Compare and Contrast the Inductive and Deductive Research Paradigm/Approaches When underlying assumptions and intellectual structure are built upon research, observation, or development in a field of inquiry a paradigm is created. The way we perceive the world around us or the way facts and theories are established are generated in different ways. Knowledge is constantly being produced, based on assumptions or reasoning. One might see a story in the news of a shark in Southern California that attacks a surfer.
A new acquired knowledge or hypothesis may arise that all Southern California sharks attack people. Is generating such a hypothesis a valid reasoning? Or if we flip it — one could deduct from the generalized fact that if all apples are fruit and all fruits grow on trees, then all apples grow on trees. But is this hypothesis valid? How do we go about testing or generating hypotheses about different topics? On a scientific level, knowledge and hypotheses are forever being generated or tested.
One might hypothesize that “the color of a mineral is determined by its crystal structure. ” How could this hypothesis be tested? Through deductive reasoning, this can be done — for the purpose of deductive reasoning is to test a hypothesis. Finding other examples to attempt to prove or disprove this hypothesis is the beginning step to reasoning out this hypothesis. If the color of a mineral is determined by its crystal structure, then all purple minerals should have the same crystal structure.
However, with the power of observation, it is known that a purple amethyst has a hexagonal structure and purple fluorite has an isometric structure. By observing crystals that do not fit this hypothesis, it can be deducted that this hypothesis (“the color of a mineral is determined by its crystal structure”) is not supported based on the known facts of the other crystals’ shapes in relation to their color. Making deductions is the key component when a cause cannot be directly observed, and only consequences can be observed.
This type of strategy to testing a hypothesis is deductive reasoning; it is a top down approach to reasoning, where one starts with a general case and deduces specific instances, which is also known as generalizing. Deductive reasoning involves making conclusions based on previously known facts. In the instant of the crystals, the generalization end up being invalid. However, an example of a more valid generalization would be if gravity makes things fall, then the apple that hit my head was due to gravity.
Using a scenically-induced hypothesis like such, gravity as the cause is able to be tested. Deductive reasoning is based on a more objective scientific reasoning. An etic perspective is the driving force behind reaching such an hypothesis. An etic perspective is a view from an outsider looking in; this outsider or observer makes objective generalizations by scientifically observing and deducing using multiple variables or facts to test a theory. Valid deductions are best produced by experts in a particular subject or field of study.
For example, a biologist versus a undergraduate biology student would most likely make better deductions about a crystal’s color in relation to its structure, because the expert is more knowledgeable in that field and can make more valid deductions to test a generalization. Deductive reasoning is a very effective strategy and effective when the premises are correct and each step in the process of deductive reasoning follows logically from the previous step. Premises used in deductive reasoning are very important.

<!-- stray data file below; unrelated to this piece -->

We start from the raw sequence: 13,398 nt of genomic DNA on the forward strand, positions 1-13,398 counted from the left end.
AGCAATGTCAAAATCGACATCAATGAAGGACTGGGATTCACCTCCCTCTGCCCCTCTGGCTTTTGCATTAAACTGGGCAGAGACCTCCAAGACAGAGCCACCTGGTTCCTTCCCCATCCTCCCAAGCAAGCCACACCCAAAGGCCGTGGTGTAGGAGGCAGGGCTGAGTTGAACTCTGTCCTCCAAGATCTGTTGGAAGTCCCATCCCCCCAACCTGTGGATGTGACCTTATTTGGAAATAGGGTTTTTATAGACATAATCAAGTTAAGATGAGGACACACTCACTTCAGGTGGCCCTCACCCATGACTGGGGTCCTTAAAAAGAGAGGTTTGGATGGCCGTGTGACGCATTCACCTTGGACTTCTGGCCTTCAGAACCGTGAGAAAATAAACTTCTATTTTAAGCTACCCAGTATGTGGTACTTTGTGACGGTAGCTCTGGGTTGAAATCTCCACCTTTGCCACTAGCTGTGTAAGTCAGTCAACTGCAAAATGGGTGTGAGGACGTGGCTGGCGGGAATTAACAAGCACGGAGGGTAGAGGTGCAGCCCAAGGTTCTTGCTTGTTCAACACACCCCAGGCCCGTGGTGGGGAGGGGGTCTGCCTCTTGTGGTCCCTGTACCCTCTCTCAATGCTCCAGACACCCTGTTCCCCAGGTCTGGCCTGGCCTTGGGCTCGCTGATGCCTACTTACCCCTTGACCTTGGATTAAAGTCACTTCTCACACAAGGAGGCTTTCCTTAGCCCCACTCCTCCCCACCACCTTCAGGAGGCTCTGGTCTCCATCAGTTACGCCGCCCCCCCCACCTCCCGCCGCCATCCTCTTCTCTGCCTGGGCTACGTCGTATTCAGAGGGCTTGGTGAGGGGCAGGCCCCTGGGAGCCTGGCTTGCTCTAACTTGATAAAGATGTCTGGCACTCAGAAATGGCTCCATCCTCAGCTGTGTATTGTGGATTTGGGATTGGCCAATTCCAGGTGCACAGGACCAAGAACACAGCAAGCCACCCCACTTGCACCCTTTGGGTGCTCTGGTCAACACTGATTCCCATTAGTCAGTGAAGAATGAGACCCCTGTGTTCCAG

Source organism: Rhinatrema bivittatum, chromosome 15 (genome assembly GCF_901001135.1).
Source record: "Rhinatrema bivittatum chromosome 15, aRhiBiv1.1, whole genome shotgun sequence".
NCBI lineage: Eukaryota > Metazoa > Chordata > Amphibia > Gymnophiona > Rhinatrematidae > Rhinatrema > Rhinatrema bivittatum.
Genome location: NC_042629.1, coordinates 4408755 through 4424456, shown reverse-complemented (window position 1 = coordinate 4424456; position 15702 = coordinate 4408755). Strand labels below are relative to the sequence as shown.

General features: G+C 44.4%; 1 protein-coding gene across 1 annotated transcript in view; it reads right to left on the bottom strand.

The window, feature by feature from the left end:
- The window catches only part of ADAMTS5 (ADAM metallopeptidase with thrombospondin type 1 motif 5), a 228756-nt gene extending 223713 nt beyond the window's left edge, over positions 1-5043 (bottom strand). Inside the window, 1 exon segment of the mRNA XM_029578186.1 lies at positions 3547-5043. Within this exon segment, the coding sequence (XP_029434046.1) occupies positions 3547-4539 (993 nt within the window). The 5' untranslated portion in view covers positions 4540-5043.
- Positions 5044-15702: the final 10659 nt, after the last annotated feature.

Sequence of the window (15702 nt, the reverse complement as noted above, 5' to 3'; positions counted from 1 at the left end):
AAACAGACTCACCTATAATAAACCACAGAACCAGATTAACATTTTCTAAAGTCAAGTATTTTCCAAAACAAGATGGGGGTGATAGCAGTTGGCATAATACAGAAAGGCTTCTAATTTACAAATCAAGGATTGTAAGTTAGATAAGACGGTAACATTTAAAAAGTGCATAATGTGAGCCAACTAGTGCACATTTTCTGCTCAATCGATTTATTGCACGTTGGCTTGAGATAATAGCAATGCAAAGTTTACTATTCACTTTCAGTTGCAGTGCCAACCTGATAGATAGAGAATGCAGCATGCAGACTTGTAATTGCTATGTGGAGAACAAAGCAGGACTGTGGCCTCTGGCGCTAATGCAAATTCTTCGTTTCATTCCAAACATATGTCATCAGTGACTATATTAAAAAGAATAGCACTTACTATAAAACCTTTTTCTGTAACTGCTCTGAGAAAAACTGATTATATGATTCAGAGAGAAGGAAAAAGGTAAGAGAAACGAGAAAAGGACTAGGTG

Hypotheses are also generated by taking specific instances or experiences and creating a general principle based on inductive reasoning. For example, a geometry student might measure the interior angles of a group of randomly drawn triangles. He or she determines that the sum of the three angles is 180° regardless of the triangle. It would be very tempting to make an assumption about the sum of the interior angles of a triangle. Putting together each separate fact provides evidence to support a general statement about the interior angles which results in the inductive reasoning that all triangles are made up of 180°.
Rather than using observations and making deductions (general to specific) like with deductive reasoning, many people collect relevant characteristics and attempt to construct bigger principles from it (specific to general) using inductive reasoning. This unique creative, out-the-box thinking is also very effective in generating a valid hypothesis. Inducing broader knowledge based on set of obervations or experience can be very valuable because it allows us to form ideas about groups of things in real life or scientifically leads to a more careful study of a particular subject.
However, such reasoning stems from an emic perspective, one that is subjective, looking from the inside out. And many times a subjective, closed-in reasoning process can result in a hypothesis that is skewed. Just because a person observes a number of situations in which a pattern exists does not necessarily mean that that pattern is true for all situations. It is not always the most valid method of proof. Invalid inductions can many times result in stereotypes, which skew reality due to limited perception or false creation.
With inductive reasoning, the purpose of using the approach is to develop or generate a theory; and with this approach it can be much more open to question for the conclusion that is produced because it is a bigger bag than the evidence on which it is based. Both inductive reasoning and deductive reasoning can result in a skewed hypothesis due to the inability to test every variable. However, after continuous testing and research hypotheses can be scientifically proven. Both inductive and deductive reasoning are used in every day life and in the scientific world and help humankind make sense or make facts of the world around them.